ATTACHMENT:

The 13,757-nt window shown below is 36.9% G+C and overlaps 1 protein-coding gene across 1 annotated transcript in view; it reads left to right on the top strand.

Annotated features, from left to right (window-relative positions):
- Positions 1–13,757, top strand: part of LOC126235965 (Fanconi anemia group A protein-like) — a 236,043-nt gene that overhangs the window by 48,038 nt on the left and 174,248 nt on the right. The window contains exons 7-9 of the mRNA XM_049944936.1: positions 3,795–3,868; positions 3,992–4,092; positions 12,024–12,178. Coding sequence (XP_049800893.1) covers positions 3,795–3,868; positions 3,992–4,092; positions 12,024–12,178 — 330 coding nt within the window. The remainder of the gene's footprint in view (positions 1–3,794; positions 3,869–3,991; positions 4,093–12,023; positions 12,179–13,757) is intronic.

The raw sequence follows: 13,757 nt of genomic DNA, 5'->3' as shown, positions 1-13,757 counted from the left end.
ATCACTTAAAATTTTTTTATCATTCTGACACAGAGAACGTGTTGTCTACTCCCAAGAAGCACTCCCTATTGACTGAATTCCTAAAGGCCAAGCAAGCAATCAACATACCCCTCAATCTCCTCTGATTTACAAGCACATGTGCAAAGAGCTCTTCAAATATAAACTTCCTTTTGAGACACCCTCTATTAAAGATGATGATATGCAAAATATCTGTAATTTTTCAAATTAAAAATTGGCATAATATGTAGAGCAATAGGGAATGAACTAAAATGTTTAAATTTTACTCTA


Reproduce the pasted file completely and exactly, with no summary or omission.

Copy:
The 13,757-nt window shown below is 36.9% G+C and overlaps 1 protein-coding gene across 1 annotated transcript in view; it reads left to right on the top strand.

Annotated features, from left to right (window-relative positions):
- Positions 1–13,757, top strand: part of LOC126235965 (Fanconi anemia group A protein-like) — a 236,043-nt gene that overhangs the window by 48,038 nt on the left and 174,248 nt on the right. The window contains exons 7-9 of the mRNA XM_049944936.1: positions 3,795–3,868; positions 3,992–4,092; positions 12,024–12,178. Coding sequence (XP_049800893.1) covers positions 3,795–3,868; positions 3,992–4,092; positions 12,024–12,178 — 330 coding nt within the window. The remainder of the gene's footprint in view (positions 1–3,794; positions 3,869–3,991; positions 4,093–12,023; positions 12,179–13,757) is intronic.

The raw sequence follows: 13,757 nt of genomic DNA, 5'->3' as shown, positions 1-13,757 counted from the left end.
ATCACTTAAAATTTTTTTATCATTCTGACACAGAGAACGTGTTGTCTACTCCCAAGAAGCACTCCCTATTGACTGAATTCCTAAAGGCCAAGCAAGCAATCAACATACCCCTCAATCTCCTCTGATTTACAAGCACATGTGCAAAGAGCTCTTCAAATATAAACTTCCTTTTGAGACACCCTCTATTAAAGATGATGATATGCAAAATATCTGTAATTTTTCAAATTAAAAATTGGCATAATATGTAGAGCAATAGGGAATGAACTAAAATGTTTAAATTTTACTCTA